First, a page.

By Jeff Borders
There have been so many things written about the Brett Kavanaugh hearings lately. I could write about the need to listen to victims and investigate allegations, the importance of due process, or a political circus that would make P.T. Barnum jealous. But my voice would just be another in an already overwhelming cacophony of sound, sounding something similar to Charlie Brown’s teacher, and I would more than likely find my words being ripped apart by whichever side disagrees with my opinion.
That’s why I want to try to look at this from a spiritual lens, rather than from an earthly lens.
It is quite obvious to anyone watching not only the hearing, but the news coverage surrounding it, or the endless tweets, snaps and Facebook posts, that there is a boiling anger gripping this country. I have written in the past about our inability to disagree with each other properly or communicate effectively. I have touched upon our addiction to outrage. But I think those pieces have only scratched the surface of the festering and seething anger which is overtaking our country.
Whether it’s the doxxing of personal contact information for victims or policy makers, cornering and shouting down people we disagree with, or calling for violence against people, you can’t see these things, and not have even the tiniest thought that something is seriously wrong in the hearts of America.
Satan, the father of misery, doesn’t even have to try to lead us away from each other, we are doing it ourselves. We’ve let the fire of anger grow and spread, until we have lost all control. Speaking on fire, let me share what I know to be true from my time as a firefighter. Fire, under the right conditions and if left unchecked, will grow in intensity, and spread rapidly, consuming whatever is in its way. And after the fire has consumed anything that can burn, what we are left with are charred landscapes, destroyed homes, and sometimes tragically a loss of life.
Anger, just like fire, if left unchecked and fed constantly, can and will have devastating effects in our lives. You can’t let anger take the wheel. When anger drives the car of society, nobody wins.
Often the heat of emotion does little to help us discern truth and error, or bring us true understanding. Putting away our anger almost seems impossible at times, due to our very real emotional connection to a subject, our actual or perceived wrongs, or our misunderstanding of another person’s point of view or personal experience. So how do we move past our anger and emotionally charged arguments, to a place where we can start healing ourselves and the divide between us?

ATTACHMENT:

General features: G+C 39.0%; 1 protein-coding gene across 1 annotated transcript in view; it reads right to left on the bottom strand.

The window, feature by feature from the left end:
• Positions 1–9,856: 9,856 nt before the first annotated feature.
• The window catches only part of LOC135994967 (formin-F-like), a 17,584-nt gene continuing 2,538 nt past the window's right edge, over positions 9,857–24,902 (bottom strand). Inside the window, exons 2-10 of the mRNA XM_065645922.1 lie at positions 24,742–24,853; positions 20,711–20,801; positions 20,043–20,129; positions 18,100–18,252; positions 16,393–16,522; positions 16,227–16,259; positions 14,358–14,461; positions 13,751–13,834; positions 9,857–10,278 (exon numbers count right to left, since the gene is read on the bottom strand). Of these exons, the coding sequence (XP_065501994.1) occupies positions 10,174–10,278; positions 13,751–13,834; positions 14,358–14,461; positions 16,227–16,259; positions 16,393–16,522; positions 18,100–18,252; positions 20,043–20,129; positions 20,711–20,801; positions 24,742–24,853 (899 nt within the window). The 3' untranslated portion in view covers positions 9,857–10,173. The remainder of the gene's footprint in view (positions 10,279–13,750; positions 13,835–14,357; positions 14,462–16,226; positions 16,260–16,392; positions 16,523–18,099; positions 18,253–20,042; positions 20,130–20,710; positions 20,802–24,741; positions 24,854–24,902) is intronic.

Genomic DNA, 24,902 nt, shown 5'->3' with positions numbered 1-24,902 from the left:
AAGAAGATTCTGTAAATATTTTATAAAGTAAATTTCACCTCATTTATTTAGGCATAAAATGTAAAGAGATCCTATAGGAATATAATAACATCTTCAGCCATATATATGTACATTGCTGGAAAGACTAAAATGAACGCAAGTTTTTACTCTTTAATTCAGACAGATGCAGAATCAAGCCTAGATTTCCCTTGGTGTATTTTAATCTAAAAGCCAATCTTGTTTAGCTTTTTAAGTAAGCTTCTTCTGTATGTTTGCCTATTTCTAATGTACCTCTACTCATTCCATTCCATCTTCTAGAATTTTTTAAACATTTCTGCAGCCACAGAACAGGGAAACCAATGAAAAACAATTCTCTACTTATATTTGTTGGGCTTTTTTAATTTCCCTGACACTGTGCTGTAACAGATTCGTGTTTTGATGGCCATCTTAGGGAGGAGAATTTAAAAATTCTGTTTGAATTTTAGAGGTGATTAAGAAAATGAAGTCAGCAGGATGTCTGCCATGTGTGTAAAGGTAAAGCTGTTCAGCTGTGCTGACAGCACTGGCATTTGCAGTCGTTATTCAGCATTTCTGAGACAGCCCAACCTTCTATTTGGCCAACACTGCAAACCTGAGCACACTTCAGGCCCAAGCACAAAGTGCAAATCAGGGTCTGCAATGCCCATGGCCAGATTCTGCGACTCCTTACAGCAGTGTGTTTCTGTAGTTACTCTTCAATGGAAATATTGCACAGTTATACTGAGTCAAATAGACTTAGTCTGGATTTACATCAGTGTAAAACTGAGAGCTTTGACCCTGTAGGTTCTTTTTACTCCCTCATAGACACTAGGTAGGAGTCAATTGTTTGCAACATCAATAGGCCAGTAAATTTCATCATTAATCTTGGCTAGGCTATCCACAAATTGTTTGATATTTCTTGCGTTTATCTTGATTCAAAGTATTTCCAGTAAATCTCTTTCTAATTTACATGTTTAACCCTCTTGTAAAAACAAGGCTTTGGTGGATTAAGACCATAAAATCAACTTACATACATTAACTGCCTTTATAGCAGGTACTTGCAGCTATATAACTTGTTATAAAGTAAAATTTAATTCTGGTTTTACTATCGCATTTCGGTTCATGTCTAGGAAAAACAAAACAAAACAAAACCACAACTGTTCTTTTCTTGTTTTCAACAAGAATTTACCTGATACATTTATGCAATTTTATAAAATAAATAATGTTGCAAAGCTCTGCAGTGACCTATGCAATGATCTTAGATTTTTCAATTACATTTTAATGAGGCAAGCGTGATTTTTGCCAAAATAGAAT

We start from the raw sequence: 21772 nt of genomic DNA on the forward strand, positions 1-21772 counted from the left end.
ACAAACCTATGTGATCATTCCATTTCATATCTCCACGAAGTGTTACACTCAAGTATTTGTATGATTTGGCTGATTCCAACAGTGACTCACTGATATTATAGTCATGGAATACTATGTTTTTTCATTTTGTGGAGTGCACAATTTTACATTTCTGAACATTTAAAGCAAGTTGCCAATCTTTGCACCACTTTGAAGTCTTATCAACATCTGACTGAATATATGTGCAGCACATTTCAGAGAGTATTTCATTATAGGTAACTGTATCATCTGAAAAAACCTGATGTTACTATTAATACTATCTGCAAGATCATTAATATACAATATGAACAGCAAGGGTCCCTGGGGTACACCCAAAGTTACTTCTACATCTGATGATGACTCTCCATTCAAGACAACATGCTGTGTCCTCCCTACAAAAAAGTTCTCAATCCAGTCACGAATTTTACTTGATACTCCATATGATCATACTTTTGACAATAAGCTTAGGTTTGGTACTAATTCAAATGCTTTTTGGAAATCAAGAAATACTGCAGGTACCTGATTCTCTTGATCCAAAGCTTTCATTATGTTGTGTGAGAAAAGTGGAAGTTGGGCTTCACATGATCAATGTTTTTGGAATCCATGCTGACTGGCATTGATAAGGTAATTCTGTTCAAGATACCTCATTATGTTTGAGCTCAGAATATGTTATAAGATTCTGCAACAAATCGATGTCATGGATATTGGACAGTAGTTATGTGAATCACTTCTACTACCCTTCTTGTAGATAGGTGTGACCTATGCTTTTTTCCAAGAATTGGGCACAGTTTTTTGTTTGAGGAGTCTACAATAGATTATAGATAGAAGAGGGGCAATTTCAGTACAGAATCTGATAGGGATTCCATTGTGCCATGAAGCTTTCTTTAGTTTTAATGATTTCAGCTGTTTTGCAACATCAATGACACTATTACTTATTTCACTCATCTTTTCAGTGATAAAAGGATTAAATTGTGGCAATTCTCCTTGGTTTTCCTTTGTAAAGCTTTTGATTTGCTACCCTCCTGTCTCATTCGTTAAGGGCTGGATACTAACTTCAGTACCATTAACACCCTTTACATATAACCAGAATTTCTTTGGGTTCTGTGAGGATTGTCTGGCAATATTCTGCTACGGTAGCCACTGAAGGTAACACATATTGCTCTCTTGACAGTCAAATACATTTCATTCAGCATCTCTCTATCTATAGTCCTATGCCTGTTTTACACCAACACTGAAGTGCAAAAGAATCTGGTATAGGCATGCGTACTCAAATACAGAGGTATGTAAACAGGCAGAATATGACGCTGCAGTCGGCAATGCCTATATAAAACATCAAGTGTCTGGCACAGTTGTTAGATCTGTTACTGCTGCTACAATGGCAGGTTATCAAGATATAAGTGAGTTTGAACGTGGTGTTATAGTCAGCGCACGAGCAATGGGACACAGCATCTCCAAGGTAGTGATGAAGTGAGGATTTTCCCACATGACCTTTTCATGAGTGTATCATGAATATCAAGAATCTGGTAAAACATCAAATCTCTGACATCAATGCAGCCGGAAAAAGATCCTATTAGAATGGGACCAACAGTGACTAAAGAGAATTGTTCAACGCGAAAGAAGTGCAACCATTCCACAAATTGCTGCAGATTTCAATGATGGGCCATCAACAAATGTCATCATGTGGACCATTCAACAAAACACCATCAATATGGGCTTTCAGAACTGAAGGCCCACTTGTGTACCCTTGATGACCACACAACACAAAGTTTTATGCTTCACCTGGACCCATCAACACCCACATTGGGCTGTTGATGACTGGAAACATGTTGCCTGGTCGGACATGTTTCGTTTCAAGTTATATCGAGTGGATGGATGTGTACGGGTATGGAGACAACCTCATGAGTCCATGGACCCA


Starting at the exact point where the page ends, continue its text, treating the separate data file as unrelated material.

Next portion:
In a recent talk I read by Neill F. Marriott, she addressed this very subject in the following short story. “One memorable night a relative and I disagreed about a political issue. She briskly and thoroughly took my comments apart, proving me wrong within earshot of family members. I felt foolish and uninformed—and I probably was. That night as I knelt to pray, I hurried to explain to Heavenly Father how difficult this relative was! I talked on and on. Perhaps I paused in my complaining and the Holy Ghost had a chance to get my attention, because, to my surprise, I next heard myself say, “You probably want me to love her.” Love her? I prayed on, saying something like, “How can I love her? I don’t think I even like her. My heart is hard; my feelings are hurt. I can’t do it.”
Then, surely with help from the Spirit, I had a new thought as I said, “But You love her, Heavenly Father. Would You give me a portion of Your love for her—so I can love her too?” My hard feelings softened, my heart started to change, and I began to see this person differently. I began to sense her real value that Heavenly Father saw. Over time the gap between us sweetly closed. But even if she had not accepted my changed heart, I had learned that Heavenly Father will help us love even those we may think are unlovable, if we plead for His aid. The Savior’s Atonement is a conduit for the constant flow of charity from our Father in Heaven. We must choose to abide in this love in order to have charity for all.”
And there is the simple truth. When we start to look at others as God sees them, our lens begins to change, from a mortal one to a spiritual one. With a little work and humility on our parts, and the application of God’s love, our hearts can be softened to one another and the fires of anger can begin to be quelled. That doesn’t mean we will always agree on everything. It just means that we will start looking at the true value of the other person and realize we are not enemies with those whom we disagree agree with.
If we are truly trying to build a better society for our children, than we need to set down the metaphorical molotav cocktails of our anger, and start looking at each other as brothers and sisters, and children of God. Then, and only then, will we move forward as a people, hand in hand, to breach the divide that is quickly widening before us.
If everyone who reads and appreciates FāVS, helps fund it, we can provide more content like this. For as little as $5, you can support FāVS – and it only takes a minute. Thank you.
- Ask A Latter-day Saint: The Temple - February 19, 2019
- Spiritually Protecting Your Home, Families - February 11, 2019
- Facing Trial with Honest Questioning - January 23, 2019
- Ask A Latter-day Saint: How many men do missionary work? - January 13, 2019
- Too many kids, like McKenzie Adams, are bullied - December 14, 2018
- Fix Yourself First - December 5, 2018
- Ask A Latter-day Saint: Asking for help after a lapse in prayer - November 26, 2018
- Minister for a Day - November 18, 2018
- Ask A Latter-day Saint: Church Discipline - November 10, 2018
- Clean Comedy is Out There, and I will Show you Where - October 29, 2018